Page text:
Whilst we try to put in as much jumping as possible a lot will depend on the area being hunted and the ground conditions. There are nearly always easy ways round a jump and a number of people don’t jump at all, there is usually someone follow. Be sure to find him/her at the meet. Never open a gate adjacent to a jump until after all the jumpers have gone. This is extremely dangerous, inviting jumping horses to dip out of jumping at the last minute.
If in doubt it is better to shut a gate than to leave it open. It is your responsibility to shut the gate or call back “gate please”. In the event that riders behind are out of earshot a raised whip or hand is the method of communication. Do not leave the gate until you have heard “gate please” passed back or a whip or hand has been raised in acknowledgment. It is the duty of all members of the field to assist the Masters and hunt staff at gates. If you see them approaching a gate a word to the field master for consent to go forward is all that is required and then speedy assistance so as not to hold them up in their work. It is of course easier for children and young adults to jump of their mounts to help. Please bear this in mind if you fall into this category. If you do this repeatedly you are more likely to be awarded your hunt buttons!
Riding near or through livestock and farmland
When riding near or through livestock ensure you are between the stock and the fence and ride at a speed they will tolerate without getting upset. If stock bunch up in a corner, stop and wait for them to move out. You should not enter any field without the Field Master unless instructed to do so. Take particular care at gates when there is stock in the field. If you witness stock escaping make sure you tell the field master or secretary immediately.
If there is an option between a track/path and grass/planted crops always ride on the track unless specifically instructed to do otherwise.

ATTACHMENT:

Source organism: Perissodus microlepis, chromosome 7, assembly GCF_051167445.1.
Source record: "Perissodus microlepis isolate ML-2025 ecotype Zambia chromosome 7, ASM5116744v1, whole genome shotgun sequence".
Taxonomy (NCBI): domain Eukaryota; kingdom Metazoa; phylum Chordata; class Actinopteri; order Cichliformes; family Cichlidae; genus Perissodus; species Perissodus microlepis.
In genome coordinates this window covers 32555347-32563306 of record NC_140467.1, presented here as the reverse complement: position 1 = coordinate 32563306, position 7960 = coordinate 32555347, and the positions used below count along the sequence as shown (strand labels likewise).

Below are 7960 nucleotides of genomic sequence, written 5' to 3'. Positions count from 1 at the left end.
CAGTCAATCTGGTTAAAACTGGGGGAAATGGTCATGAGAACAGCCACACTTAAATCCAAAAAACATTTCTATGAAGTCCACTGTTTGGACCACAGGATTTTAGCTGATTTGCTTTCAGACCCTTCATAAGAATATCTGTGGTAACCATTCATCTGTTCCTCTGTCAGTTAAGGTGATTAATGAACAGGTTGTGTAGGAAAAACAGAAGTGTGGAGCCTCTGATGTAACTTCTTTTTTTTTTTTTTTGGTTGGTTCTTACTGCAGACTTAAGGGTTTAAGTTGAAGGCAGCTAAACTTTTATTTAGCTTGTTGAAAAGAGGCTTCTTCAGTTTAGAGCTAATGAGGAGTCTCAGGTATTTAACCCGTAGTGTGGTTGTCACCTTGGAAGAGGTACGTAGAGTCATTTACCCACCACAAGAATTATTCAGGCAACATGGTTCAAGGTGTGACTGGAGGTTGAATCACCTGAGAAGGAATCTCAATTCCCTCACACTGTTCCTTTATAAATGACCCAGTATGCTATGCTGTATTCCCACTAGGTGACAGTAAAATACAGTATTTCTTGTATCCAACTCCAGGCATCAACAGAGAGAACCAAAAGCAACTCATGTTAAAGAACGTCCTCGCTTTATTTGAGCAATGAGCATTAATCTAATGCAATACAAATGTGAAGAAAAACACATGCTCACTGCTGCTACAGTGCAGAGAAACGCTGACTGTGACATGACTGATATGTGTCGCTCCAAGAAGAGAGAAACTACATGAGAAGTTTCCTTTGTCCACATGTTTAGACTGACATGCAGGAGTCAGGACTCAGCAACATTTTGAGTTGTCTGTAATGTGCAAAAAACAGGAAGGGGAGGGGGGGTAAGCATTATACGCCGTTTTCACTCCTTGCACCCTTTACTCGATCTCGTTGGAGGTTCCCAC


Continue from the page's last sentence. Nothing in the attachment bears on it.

The current system of subsidies and farm practices is complicated. Always be aware of instructions coming from the field master. “Single file” means exactly that and as importantly along the same line as the field master. Sometimes this may not be along the line you may expect. Under some stewardship schemes for example you may not be allowed to ride on the headland and the field master may require you to ride in single file between the headland and the cropped area. In the event you get left behind look for the line of the hoof prints.
End of the day
It is important to remember that without a huntsman and his hounds there would be no sport. A thank you goes a long way in helping these people feel appreciated, especially Hunt Staff who will probably be cold, wet and tired at the end of the day. It is traditional to say “Goodnight” at the end of your day.
Did you fall off, get shouted at?
Don’t worry, we’ve all been there. It’s all part of becoming an experienced horseman/woman!
It is surprising how many people leave their manners on the ground when they get on a horse. Please thank cars for slowing down, wave cars on when you see the Masters wave them on and keep to the nearside if you hear the shout “car please”. A smile and “good morning” to people on foot will help to dispel the myth that everyone on horseback is a snob and too good to talk to people on foot.
If you are a visitor or a new comer to hunting and this all sounds complicated and scary don’t worry the members of the hunt aren’t and will always be willing to help you. Never be afraid to ask for advice.
At all times remember that you are a guest of the farmer or Landowner and that without their goodwill hunting would not be possible.